2.6. Graphs

In this context, the word "graph" does not refer to a plot of one variable against another, but a more abstract concept: A set of nodes, some of which are joined together by edges. An examples is a set of cities (the nodes) connected by various flights (the edges). There are many problems that can be translated into graphs. These often involve a journey between the nodes using the edges.



There are numerous oddities that can occur in graphs that can occur in some problems but not in others, and it is worth remembering these when designing an algorithm.


There are a number of ways to represent graphs in memory. You can have a matrix where you store a boolean value for every pair of vertices specifying whether an edge exists between those two points. You can store a list of neighbours for every vertex; or you can just store a list of edges (there are probably be other ways, but I can't think of any really useful ones offhand).

Graphs are a good example of places where redundant data structures can save time. For example, if you want to execute an operation for every edge then a list of edges will be useful. If you want to construct paths then a list of neighbours for every point will be useful, because you know which points you can go to next. For determining whether there is an edge between two points, the matrix representation would be the most useful.

Minimum spanning tree

A spanning tree of a graph is a subgraph that is a tree and which has edges to every vertex (so no vertices are "isolated"). The minimum spanning tree of a weighted graph is the spanning tree for which the sum of the weights of the edges in the tree is the minimum (this isn't necessarily unique). There are three standard algorithms for finding the MST:

  1. Start with a subgraph with no edges. Repeatedly add the shortest edge that doesn't create a cycle, until the graph is a spanning tree.
  2. Start with a subgraph that is the same as the original graph. Delete the longest edge that will still keep the subgraph connected. Repeat until the graph is a spanning tree.
  3. Start by making the tree consist only of one of the vertices (an arbitrary one). Repeatedly add the shortest edge between a vertex in the tree and a vertex not in the tree, to the tree.

The graph will be a spanning tree when the number of edges is one less that the number of vertices.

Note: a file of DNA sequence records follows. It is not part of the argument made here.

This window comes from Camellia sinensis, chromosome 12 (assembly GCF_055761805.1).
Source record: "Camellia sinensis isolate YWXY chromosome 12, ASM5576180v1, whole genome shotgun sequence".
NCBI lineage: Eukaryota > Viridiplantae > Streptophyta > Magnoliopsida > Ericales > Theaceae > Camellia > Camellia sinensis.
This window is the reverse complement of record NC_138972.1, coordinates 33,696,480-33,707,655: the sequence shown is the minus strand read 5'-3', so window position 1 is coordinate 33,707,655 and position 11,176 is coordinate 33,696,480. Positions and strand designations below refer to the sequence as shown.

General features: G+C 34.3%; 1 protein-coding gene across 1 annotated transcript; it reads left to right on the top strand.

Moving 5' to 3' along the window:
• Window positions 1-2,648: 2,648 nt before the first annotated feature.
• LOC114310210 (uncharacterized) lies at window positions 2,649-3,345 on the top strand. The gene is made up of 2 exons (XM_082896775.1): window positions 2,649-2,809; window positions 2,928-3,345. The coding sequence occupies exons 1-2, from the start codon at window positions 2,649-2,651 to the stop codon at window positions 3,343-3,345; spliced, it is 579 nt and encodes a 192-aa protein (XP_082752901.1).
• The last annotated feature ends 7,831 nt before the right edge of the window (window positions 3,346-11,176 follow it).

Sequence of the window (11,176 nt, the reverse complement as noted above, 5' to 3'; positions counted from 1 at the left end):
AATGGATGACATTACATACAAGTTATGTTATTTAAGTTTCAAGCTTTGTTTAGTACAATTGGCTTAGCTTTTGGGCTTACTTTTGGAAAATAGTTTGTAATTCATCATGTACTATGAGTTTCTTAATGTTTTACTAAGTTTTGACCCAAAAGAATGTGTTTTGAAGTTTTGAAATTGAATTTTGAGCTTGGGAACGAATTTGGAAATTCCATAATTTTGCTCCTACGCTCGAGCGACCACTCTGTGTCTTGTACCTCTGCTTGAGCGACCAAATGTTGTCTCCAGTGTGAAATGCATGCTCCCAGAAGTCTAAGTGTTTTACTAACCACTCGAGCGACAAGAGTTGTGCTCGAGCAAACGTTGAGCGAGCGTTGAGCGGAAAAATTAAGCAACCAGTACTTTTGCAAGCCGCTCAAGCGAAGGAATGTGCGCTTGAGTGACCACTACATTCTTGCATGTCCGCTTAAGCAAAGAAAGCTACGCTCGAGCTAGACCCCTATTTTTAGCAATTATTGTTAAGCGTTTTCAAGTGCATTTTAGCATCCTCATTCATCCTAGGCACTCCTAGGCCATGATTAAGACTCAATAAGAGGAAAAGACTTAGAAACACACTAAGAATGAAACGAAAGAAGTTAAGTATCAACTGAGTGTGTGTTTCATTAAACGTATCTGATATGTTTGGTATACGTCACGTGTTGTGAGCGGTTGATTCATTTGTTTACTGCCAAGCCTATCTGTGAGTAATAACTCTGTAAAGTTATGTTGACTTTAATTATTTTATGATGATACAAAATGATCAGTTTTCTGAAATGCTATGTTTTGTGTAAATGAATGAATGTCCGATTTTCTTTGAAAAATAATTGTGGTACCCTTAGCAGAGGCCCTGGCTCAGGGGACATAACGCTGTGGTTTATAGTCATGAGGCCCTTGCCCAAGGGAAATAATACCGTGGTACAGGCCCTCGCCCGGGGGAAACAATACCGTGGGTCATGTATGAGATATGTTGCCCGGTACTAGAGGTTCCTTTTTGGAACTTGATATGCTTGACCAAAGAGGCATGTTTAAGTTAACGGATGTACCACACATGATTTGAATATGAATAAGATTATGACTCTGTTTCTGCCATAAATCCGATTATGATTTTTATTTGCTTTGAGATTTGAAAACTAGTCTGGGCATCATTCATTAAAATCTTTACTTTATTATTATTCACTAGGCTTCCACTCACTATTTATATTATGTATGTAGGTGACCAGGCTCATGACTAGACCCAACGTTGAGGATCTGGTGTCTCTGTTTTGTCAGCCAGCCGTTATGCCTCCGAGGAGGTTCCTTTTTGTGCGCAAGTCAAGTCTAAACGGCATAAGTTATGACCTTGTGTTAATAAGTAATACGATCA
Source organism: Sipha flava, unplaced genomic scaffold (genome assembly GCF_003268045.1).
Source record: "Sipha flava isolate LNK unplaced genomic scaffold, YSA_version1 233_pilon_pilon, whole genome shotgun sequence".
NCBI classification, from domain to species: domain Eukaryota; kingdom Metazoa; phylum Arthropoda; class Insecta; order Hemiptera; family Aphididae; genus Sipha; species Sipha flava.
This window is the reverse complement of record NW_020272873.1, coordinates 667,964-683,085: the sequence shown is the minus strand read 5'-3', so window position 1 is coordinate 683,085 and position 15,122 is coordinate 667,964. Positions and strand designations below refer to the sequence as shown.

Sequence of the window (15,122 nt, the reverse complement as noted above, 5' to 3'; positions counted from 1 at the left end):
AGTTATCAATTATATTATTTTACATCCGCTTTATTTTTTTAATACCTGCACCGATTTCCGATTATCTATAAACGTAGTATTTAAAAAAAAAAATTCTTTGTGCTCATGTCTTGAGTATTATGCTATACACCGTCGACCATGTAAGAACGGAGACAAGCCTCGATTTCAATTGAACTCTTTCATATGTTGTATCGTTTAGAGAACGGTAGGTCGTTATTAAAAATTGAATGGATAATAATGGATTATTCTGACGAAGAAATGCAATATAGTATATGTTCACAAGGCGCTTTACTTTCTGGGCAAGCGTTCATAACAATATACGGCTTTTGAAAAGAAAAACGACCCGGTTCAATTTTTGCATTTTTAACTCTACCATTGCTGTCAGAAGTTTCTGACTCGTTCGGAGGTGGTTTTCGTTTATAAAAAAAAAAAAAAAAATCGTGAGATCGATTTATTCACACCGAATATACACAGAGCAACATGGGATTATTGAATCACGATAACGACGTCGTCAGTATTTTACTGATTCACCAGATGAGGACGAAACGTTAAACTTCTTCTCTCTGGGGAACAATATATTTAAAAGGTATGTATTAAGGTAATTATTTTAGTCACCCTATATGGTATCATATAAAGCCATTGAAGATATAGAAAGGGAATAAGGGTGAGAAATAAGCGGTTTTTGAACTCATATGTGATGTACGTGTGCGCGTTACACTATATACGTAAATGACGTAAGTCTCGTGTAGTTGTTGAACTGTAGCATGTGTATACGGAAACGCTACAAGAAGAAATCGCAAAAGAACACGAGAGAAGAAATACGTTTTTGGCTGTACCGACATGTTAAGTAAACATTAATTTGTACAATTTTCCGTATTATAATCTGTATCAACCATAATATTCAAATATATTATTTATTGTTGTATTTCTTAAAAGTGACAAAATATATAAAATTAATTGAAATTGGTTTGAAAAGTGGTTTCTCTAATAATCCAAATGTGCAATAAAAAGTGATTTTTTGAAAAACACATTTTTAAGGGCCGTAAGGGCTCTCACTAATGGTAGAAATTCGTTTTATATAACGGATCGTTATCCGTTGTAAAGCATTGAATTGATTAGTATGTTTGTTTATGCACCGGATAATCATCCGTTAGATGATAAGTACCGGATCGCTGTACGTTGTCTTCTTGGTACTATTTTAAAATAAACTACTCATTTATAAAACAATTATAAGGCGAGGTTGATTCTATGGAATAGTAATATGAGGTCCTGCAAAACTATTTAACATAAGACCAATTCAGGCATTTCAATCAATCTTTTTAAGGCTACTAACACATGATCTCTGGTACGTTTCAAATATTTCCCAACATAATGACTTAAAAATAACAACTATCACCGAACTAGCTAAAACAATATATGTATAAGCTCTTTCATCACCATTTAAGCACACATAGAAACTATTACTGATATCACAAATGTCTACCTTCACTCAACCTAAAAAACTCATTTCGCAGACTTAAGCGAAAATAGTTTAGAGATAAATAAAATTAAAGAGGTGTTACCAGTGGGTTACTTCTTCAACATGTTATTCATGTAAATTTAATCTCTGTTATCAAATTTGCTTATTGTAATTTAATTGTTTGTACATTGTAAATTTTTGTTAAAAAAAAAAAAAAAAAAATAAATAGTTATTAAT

The last method can be implemented as a slight variation on Dijkstra's algorithm: use VW in place of P(V)+VW in the description above, and the MST will be the set of pointers.

The travelling salesman

"The travelling salesman" is an old problem about the following hypothetical situation: A travelling salesman wants to visit a number of cities. There are flights between every pair of cities, but they have different costs. He wants to visit all the cities exactly once and finish where he started, with the minimum cost. This could be paraphrased in graph theory terms as follows: Find the minimum Hamiltonian cycle of a complete graph.

This problem is one of a large class of problems that have frustrated computer scientists for many years, known as the NP Complete problems. There might be a way to solve any NP Complete problem in polynomial time, but nobody has been able to find one. On the other hand, it might be theoretically impossible to find an algorithm that runs in polynomial time, but nobody has been able to prove it. I'm going to outline a few techniques for getting good approximations for this type of problem (technically NP Complete problems are actually Yes/No problems; the optimisation variants are known as NP Hard).

In an olympiad, you shouldn't be satisfied with any approximation you get, unless you know it is optimal. You should try to use all the time your program is allowed to find a better answer. You can just start with an exhaustive search that you run for as long as possible and then give your best result yet. However, it is usually possible to structure your program to avoid checking many options that you know are going to be worse than the best solution you already have. For example, in the travelling salesman problem, if the distance you have travelled so far plus the distance to go directly to the finish is greater than the best result you have so far, there is no point in continuing. To get the most out of this, you should try to get a reasonably good estimate before starting the exhausting search. You can do this is several ways:

If you have a travelling salesman problem with the added information that it is always cheaper to fly direct than going via another city, then there is a smart algorithm that will always give you at most double the optimal cost: Do a pre-ordered walk of the minimum spanning tree.

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Last updated Sun Nov 28 22:04:38.0000000000 2004. Copyright Bruce Merry (bmerry '@' gmail dot. com).